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Environmental News for a Healthier Planet and Life

mountain plants

On the summit of Piz Linard in the Swiss Alps, where botanists recently identified 16 plant species. In 1835 only one was found. Hansueli Rhyner, SLF, Switzerland

By Tim Radford

Mountain plants are on the rise. The number of species on the highest European mountains has multiplied fivefold.

Data gathered over 145 years from 302 peaks shows that the count of wild plants that have colonized the highest zones has increased five times faster than during a comparable decade 50 years ago.

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waterlust.com / @tulasendlesssummer_sierra .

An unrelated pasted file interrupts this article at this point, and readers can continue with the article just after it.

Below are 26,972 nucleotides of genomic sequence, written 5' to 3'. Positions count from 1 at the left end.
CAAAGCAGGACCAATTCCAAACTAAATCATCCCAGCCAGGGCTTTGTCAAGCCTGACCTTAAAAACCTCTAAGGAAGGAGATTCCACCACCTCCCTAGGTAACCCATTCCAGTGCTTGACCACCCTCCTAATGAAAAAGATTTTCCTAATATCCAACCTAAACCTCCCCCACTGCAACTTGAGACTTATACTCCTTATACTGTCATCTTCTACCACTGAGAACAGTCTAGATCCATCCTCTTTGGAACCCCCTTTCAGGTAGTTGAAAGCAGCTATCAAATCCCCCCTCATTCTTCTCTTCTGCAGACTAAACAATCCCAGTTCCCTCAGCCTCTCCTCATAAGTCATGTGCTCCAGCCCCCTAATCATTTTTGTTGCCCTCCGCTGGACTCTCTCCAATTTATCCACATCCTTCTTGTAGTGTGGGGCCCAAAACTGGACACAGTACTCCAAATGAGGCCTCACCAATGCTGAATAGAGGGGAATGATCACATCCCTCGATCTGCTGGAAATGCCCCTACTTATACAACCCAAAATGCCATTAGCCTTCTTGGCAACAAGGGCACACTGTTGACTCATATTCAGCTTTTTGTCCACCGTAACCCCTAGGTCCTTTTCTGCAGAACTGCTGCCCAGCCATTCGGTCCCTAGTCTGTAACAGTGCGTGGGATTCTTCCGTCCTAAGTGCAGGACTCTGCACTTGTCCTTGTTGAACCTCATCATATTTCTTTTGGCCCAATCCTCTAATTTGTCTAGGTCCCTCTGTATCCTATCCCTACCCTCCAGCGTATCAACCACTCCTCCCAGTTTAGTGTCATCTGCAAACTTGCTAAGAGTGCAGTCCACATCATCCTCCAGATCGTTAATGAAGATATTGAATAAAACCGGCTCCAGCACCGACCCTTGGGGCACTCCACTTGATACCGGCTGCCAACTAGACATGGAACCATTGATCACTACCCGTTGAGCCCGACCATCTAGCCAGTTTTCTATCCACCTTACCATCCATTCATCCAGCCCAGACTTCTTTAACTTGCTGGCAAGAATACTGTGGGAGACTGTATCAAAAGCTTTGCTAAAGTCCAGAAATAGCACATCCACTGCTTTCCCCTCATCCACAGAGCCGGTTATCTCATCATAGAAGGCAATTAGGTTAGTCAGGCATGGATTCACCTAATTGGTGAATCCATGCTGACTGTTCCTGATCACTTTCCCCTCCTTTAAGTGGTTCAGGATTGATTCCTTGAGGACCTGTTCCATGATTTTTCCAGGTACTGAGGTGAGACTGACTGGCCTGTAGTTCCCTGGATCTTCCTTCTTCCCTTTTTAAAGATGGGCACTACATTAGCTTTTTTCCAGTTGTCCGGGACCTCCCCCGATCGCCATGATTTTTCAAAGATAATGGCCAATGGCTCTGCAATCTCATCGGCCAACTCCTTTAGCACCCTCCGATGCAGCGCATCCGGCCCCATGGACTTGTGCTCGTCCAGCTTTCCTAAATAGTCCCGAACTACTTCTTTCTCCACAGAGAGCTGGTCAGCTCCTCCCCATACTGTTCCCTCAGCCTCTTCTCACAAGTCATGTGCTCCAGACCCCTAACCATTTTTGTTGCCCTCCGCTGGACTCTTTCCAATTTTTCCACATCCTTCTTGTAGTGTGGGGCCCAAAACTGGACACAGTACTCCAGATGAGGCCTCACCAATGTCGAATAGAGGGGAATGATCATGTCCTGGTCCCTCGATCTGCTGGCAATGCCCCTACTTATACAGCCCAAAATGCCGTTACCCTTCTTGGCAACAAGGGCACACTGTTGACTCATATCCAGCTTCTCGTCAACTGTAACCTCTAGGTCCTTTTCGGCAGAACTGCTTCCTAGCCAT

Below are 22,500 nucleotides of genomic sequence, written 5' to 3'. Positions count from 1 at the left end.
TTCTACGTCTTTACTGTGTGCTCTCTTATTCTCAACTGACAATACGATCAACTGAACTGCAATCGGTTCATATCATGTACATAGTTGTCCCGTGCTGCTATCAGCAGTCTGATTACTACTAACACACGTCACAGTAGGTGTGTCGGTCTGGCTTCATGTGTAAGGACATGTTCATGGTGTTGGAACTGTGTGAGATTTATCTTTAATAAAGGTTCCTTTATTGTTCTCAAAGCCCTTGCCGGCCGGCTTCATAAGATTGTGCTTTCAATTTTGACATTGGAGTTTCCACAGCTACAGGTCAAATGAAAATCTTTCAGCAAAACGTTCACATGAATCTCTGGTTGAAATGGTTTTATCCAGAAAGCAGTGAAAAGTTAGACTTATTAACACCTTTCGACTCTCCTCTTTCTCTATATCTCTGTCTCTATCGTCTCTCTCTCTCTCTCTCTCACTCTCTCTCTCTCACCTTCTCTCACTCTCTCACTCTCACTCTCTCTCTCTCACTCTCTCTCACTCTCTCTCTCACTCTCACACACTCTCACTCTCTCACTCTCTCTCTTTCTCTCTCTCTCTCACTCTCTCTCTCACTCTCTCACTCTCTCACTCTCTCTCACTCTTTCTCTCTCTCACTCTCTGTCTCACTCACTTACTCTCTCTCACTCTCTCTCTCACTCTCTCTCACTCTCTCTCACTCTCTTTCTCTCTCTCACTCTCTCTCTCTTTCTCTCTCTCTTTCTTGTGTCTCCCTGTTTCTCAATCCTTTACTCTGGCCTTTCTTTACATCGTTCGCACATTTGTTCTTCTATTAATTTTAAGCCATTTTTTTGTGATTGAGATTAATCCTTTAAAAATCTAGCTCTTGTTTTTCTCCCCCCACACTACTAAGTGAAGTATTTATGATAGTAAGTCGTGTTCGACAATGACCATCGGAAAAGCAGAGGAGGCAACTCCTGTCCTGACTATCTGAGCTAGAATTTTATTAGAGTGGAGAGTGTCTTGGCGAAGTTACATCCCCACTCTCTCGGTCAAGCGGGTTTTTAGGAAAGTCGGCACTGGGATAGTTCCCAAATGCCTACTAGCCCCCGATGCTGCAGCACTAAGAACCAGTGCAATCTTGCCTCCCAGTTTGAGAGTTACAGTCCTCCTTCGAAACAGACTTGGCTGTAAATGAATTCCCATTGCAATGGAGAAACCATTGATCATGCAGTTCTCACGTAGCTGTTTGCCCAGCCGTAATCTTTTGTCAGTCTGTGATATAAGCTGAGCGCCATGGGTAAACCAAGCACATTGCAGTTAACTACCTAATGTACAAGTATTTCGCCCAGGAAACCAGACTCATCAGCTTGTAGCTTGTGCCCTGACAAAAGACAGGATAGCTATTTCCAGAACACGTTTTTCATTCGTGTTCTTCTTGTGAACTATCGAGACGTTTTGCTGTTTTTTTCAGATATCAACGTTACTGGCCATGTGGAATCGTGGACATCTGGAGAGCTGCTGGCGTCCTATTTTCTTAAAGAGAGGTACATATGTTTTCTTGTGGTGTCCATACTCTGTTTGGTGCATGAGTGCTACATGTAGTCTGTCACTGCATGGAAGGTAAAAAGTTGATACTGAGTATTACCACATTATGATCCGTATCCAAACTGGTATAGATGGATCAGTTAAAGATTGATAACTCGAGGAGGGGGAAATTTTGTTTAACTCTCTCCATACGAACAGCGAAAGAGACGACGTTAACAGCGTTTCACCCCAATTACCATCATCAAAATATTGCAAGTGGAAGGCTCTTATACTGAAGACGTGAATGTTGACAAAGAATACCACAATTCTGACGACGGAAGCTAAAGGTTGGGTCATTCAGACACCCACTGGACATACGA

Each product featured here has been independently selected by the writer. If you make a purchase using the links included, we may earn commission.

The bright patterns and recognizable designs of Waterlust's activewear aren't just for show. In fact, they're meant to promote the conversation around sustainability and give back to the ocean science and conservation community.

Each design is paired with a research lab, nonprofit, or education organization that has high intellectual merit and the potential to move the needle in its respective field. For each product sold, Waterlust donates 10% of profits to these conservation partners.

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